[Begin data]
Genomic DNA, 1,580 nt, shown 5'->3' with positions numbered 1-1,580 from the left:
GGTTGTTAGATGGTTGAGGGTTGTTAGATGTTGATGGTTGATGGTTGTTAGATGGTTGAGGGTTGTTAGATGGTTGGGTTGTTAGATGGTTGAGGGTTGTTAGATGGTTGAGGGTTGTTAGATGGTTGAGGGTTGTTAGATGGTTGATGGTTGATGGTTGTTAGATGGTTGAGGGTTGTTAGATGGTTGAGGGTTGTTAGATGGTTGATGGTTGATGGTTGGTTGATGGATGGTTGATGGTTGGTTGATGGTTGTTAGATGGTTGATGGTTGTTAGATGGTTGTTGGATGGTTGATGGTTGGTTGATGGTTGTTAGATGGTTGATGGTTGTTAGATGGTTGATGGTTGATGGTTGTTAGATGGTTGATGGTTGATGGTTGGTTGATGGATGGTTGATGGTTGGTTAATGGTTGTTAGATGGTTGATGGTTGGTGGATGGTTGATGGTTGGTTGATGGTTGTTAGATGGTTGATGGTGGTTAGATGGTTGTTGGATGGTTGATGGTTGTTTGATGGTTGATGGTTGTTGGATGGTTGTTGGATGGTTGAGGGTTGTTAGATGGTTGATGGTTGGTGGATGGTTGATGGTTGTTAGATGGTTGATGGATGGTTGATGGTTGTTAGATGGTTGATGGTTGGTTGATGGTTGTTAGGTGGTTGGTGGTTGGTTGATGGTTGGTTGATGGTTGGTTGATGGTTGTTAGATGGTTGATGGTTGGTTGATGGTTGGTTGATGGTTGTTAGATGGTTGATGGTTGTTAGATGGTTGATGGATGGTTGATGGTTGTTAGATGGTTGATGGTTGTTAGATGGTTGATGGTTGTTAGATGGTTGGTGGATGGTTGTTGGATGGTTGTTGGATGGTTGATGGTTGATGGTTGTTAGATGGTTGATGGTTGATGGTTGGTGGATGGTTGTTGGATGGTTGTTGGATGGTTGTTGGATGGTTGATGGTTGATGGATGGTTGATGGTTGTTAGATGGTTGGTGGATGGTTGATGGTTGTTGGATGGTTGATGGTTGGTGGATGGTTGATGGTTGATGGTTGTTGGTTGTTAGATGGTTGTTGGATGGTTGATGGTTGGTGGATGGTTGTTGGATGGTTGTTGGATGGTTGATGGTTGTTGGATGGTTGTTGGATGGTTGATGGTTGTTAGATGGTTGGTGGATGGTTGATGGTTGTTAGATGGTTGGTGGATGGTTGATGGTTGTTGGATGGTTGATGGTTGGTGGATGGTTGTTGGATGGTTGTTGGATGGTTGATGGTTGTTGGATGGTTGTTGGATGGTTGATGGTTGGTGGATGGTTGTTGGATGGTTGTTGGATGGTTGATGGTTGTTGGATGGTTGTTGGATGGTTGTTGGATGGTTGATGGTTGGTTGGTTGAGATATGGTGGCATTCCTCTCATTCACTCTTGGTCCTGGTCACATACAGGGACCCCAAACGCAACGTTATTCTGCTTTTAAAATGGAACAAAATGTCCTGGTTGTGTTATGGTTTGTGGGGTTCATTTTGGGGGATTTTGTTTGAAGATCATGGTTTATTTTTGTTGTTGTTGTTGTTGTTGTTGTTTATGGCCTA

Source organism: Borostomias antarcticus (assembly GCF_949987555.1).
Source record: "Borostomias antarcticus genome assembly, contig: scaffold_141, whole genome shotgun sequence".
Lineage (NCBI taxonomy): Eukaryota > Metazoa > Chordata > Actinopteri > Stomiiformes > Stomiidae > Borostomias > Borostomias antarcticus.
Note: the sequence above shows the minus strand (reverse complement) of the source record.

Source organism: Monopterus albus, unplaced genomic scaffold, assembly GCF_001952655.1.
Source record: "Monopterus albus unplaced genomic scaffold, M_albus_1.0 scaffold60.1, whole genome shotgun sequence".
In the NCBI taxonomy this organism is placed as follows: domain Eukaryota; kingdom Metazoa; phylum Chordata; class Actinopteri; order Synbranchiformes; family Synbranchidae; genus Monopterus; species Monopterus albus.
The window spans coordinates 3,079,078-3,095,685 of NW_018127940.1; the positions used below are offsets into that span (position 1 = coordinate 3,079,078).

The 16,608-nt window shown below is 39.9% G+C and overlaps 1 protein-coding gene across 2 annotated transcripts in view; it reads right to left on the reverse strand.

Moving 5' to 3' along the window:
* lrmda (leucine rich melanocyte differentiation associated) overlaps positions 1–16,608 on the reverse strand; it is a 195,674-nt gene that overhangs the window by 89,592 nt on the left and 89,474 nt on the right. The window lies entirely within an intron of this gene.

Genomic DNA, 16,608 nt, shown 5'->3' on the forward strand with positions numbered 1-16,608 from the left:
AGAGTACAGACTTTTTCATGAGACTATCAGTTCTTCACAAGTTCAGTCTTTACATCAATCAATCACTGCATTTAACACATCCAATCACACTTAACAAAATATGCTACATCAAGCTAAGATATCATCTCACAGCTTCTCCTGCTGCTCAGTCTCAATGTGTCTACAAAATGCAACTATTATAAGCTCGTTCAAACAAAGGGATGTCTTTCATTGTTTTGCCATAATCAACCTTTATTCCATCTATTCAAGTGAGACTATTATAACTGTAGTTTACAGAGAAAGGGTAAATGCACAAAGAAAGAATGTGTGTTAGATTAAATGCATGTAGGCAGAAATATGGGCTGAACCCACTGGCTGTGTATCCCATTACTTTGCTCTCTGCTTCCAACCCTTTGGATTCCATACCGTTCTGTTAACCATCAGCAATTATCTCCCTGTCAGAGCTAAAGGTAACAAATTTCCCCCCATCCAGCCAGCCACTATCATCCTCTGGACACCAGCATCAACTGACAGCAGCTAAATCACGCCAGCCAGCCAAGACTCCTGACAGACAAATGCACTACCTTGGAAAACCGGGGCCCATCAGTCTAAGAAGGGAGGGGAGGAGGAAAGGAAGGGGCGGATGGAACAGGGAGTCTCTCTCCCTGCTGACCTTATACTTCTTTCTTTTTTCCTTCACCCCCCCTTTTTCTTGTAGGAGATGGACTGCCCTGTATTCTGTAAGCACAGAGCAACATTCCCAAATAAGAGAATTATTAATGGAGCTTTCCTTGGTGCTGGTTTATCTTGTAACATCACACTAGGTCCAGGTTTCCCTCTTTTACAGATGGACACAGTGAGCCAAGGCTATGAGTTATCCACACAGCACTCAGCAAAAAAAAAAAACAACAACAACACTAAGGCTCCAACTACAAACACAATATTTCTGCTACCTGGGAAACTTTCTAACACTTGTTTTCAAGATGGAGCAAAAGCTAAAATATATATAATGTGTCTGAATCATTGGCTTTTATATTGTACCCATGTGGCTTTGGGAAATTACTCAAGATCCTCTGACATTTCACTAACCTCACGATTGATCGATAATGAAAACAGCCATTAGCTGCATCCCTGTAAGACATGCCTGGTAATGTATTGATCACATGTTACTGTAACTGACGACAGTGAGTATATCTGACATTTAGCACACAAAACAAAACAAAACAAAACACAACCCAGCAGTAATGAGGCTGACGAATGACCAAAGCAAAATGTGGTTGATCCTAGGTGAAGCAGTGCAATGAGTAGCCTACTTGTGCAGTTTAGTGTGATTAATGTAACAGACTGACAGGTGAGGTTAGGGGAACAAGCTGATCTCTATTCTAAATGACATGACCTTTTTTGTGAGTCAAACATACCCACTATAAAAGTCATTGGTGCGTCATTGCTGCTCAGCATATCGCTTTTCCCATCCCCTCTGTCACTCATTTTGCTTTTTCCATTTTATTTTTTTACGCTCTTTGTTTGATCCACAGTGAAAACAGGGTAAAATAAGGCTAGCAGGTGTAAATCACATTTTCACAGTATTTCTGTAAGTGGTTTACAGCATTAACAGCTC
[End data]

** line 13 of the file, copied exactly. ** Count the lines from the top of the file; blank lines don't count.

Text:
* lrmda (leucine rich melanocyte differentiation associated) overlaps positions 1–16,608 on the reverse strand; it is a 195,674-nt gene that overhangs the window by 89,592 nt on the left and 89,474 nt on the right. The window lies entirely within an intron of this gene.